It’s a Thursday afternoon, and one of Roman Music Therapy Services lead therapists, Laetitia Brundage, has pulled up in front of the home where she will be seeing her next clients.
Inside, ten to twelve women ranging in ages from nineteen to forty-five wait in the living room for Laetitia’s arrival. With couches moved around to form the shape of a ‘U’, participants in the upcoming music therapy session are asked to pick their instruments. Once everyone is outfitted, Laetitia opens the session with a check in, finding out where each member of the group is at, emotionally, that day. Then she leads the group with a song to gather everyone together, breaking the ice and setting the tone. A rhythm everyone can play is picked, something that offers a beat for participants to land on as they drum. Sometimes it’s ‘Boston, Massachusetts’, other times Laetitia asks if the women would like to offer the mantras they say to themselves to get through a tough challenge or a rough day.
This home is the residence of an inpatient substance use disorders treatment facility specifically for women. The women in recovery are typically there for six to twelve months and engaged in various therapies and life building sessions.
While many people are familiar with music therapy in after school programs or within the setting of nursing homes, they are less familiar with music therapy playing a role in the treatment of mental illness, such as PTSD, anxiety and substance use disorder, to name only a few. Laetitia helps the women in this group identify, process and develop coping mechanisms surrounding their emotions, as well as build resiliency and gratitude. By sharing their emotions with the group, displaying respect for one another and listening to each other, as well as a willingness to explore their personal experience with treatment, the goal is to increase a participant’s potential success in sobriety after leaving the supportive and contained environment of the house.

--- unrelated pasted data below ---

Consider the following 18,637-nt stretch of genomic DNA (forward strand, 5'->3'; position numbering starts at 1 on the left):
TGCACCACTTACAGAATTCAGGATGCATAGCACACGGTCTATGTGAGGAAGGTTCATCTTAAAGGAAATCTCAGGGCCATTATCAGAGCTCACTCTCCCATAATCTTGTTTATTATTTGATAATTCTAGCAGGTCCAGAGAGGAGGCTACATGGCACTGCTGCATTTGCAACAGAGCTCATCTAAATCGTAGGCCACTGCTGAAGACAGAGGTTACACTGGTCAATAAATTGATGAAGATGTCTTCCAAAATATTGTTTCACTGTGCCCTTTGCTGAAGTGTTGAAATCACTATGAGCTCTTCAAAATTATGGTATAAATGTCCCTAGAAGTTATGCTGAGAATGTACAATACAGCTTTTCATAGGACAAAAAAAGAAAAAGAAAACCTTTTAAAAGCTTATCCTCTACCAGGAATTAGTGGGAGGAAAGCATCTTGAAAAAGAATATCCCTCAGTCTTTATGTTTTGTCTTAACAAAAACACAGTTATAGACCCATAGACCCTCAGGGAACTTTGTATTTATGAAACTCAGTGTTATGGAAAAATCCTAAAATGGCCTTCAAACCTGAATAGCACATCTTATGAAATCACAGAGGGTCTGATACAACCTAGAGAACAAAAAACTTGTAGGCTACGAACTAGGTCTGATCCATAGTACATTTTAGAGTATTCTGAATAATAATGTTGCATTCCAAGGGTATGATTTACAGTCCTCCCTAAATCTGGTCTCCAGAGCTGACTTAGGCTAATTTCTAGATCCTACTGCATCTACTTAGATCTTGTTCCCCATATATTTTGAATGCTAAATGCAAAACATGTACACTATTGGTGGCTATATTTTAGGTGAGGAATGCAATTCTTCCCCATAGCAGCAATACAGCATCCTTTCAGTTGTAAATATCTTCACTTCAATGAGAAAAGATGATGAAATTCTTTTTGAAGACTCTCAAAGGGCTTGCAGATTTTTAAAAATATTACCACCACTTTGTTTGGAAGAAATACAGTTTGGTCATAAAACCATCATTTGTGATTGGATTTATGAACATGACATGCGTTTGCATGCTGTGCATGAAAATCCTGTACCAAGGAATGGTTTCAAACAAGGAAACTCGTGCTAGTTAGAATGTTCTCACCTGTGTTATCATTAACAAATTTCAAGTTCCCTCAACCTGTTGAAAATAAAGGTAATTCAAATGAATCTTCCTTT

Much of the feedback Laetitia has received after her sessions is positive. One woman revealed that “music really turned my attitude around”. Another shared that it was “really cool to take all these emotions and put them into song” after a session of songwriting with her peers.”
Laetitia is honored to be part of the progress these women are making.“It’s such different work…it’s very rewarding to go into this amount of depth with people.” The women have been extremely open and Laetitia says working with them has been “really beautiful…I feel like I’m making a real difference in their treatment and giving them another tool.”
After 45 minutes of music, the session comes to a close. Typically, the group ends with a mandela, an exercise that has one person begin a beat, followed by the next person, followed by the next and so on until everyone in the circle is contributing their own music. It shows the women that while they maintain their group cohesion, they still retain their individuality. And just as they started, they finish one by one, until there is a lone drummer, before they too fall silent and the group session concludes until next week.
If you, or anyone you know, is struggling with a substance use disorder, please contact the Substance Abuse and Mental Health Services Administration (SAMHSA) for more information and help.
If you would like more info on music therapy and it’s use during treatment and recovery, please contact us.